By Matthew Knott, News Editor of Study Travel Magazine



Japan’s international education sector received a welcome boost this week with the news that the number of overseas students in universities returned to growth. 

After three years of declines for the universities and colleges, figures rebounded in 2014 and were the second highest ever. A superficial analysis of the international recruitment graph over the last five years would indicate that the declines coincided with the earthquake and tsunami of 2011, but I suspect the historically high yen during the period of decline had more of an impact. With the currency sliding back to more favourable levels over the last 18 months, the country should be well placed for further growth.

An extraordinary aspect of the data was the fact that the overall increase was achieved while the two largest markets continued to decline. Both China and Korea have been involved with diplomatic spats and territorial disputes with Japan in recent times – again probably more of a factor than the tsunami – but plans to diversify recruitment have paid dividends.

Vietnam, for example, increased by a phenomenal 91 per cent, overtaking Korea in the process. There was double-digit growth from several other Asian countries as well.

Japan is in the eighth largest destination country for international student mobility at higher education level with three per cent global market share, according to the latest figures from the OECD, but is unique in the top ten as being the only country whose language is not spoken elsewhere.

The Japanese government has been investing heavily in the promotion of international education – both inbound and outbound – and is providing funding to some of the top universities to expand their English-delivered portfolios, which may now be paying dividends.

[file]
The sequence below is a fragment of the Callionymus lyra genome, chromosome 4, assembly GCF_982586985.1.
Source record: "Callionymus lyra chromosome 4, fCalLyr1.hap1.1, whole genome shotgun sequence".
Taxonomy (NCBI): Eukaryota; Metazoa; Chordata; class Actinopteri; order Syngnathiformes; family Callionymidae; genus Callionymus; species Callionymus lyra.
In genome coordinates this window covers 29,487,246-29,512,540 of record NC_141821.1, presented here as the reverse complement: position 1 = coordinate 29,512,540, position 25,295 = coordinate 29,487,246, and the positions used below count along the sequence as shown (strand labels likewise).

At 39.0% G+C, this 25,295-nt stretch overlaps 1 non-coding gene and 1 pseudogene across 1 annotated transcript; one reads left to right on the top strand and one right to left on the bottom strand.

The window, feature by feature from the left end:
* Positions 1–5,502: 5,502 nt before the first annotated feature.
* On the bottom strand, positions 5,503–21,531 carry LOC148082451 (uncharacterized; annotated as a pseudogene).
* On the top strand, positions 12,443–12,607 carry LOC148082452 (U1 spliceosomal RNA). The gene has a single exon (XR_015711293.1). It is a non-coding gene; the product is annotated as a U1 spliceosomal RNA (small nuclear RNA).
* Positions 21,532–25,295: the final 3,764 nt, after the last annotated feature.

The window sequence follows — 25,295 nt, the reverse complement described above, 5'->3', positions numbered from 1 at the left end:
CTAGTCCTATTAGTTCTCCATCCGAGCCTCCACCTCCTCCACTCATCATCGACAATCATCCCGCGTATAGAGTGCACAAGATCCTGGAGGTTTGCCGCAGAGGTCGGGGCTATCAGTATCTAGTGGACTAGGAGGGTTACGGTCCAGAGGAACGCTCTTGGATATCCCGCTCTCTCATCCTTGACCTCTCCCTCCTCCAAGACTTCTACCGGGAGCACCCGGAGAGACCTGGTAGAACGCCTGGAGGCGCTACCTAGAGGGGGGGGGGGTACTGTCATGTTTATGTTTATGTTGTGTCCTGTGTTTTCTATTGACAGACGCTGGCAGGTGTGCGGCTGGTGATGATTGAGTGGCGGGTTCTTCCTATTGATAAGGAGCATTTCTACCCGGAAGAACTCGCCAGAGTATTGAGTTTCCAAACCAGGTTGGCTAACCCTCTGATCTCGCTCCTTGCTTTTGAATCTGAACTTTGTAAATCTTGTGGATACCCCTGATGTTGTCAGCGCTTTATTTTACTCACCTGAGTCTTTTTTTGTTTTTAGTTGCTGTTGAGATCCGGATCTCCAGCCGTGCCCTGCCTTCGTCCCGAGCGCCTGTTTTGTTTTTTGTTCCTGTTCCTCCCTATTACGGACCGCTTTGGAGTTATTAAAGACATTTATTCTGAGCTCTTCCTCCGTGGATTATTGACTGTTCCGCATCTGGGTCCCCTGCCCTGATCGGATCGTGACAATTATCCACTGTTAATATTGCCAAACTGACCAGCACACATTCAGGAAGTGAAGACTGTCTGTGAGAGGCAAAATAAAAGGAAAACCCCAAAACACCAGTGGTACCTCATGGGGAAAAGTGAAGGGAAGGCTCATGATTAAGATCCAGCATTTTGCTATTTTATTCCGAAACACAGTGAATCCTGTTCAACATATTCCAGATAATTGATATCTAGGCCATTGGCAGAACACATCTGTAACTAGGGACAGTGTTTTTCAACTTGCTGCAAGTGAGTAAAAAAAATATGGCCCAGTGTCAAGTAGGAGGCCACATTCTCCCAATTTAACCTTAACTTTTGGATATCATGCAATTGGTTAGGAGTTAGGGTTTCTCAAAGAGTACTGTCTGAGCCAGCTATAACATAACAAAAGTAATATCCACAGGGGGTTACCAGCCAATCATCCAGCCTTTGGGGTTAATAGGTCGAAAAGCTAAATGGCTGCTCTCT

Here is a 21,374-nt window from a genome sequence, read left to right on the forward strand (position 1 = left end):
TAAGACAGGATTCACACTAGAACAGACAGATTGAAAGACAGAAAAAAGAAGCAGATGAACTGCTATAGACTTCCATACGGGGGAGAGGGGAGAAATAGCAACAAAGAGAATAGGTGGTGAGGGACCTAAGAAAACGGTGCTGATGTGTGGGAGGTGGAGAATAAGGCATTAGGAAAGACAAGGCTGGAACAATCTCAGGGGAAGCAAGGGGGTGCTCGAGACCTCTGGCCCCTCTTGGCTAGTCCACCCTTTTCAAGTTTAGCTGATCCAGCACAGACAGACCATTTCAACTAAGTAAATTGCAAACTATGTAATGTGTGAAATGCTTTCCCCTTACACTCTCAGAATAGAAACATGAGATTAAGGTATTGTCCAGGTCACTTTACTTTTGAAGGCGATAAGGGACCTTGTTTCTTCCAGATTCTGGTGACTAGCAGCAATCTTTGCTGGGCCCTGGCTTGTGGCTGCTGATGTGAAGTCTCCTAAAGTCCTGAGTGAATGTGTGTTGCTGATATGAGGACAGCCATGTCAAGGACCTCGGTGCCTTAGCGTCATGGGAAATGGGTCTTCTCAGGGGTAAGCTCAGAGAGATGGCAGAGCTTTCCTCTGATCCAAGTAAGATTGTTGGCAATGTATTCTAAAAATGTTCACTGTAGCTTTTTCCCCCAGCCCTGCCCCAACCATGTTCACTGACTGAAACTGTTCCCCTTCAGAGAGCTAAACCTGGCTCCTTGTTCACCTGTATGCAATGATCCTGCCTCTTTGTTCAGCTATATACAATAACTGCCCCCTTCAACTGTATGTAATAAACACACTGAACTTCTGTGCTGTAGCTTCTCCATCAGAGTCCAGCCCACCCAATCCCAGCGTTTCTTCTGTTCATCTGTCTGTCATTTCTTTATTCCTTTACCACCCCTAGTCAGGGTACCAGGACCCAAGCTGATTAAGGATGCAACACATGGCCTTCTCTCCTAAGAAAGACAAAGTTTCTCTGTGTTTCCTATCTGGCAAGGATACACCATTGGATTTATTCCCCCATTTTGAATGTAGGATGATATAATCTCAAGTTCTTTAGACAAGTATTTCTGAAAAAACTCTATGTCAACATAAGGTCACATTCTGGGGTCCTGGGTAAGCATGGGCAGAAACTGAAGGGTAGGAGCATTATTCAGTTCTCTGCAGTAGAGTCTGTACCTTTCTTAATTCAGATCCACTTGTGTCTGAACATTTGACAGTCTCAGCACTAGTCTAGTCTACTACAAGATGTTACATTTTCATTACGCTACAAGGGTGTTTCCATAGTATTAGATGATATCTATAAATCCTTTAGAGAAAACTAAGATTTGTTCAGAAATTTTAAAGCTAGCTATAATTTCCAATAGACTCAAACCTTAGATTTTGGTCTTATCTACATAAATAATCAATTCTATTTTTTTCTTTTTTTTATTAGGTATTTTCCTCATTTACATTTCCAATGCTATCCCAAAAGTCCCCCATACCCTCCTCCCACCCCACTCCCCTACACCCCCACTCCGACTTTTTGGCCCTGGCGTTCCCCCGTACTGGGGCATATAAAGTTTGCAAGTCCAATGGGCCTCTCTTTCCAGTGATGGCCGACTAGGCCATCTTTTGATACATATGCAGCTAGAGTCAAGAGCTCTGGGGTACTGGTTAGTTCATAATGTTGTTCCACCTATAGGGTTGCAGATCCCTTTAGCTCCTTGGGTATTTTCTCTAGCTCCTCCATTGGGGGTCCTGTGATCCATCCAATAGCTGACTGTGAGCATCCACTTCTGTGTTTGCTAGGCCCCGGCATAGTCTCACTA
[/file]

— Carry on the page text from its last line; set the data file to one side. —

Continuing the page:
But substantial growth of 37 per cent in the number of student visa-holding international students on long-term language programmes, many of them intending no doubt to progress on to university, indicates a residual interest in the Japanese language and the country itself. The Japanese government is loosening immigration policy, particularly in relation to students, and corporations are increasingly seeking globally experienced staff, whether that be Japanese that have studied abroad or foreigners that have lived in Japan.

Despite being overtaken by China, Japan remains the world’s third largest economy and boasts a far higher per capita GDP, so will continue to appeal to students planning to work and settle after study if immigration conditions remain favourable.

The government’s aim of 300,000 students by 2020 looks fanciful, but the country could certainly increase its market share. And as we have reported previously, many universities are flirting with the idea of using agents more openly and the Japanese agency association JAOS has been actively promoting this channel of recruitment to the country’s institutions, something that would certainly further enhance growth.

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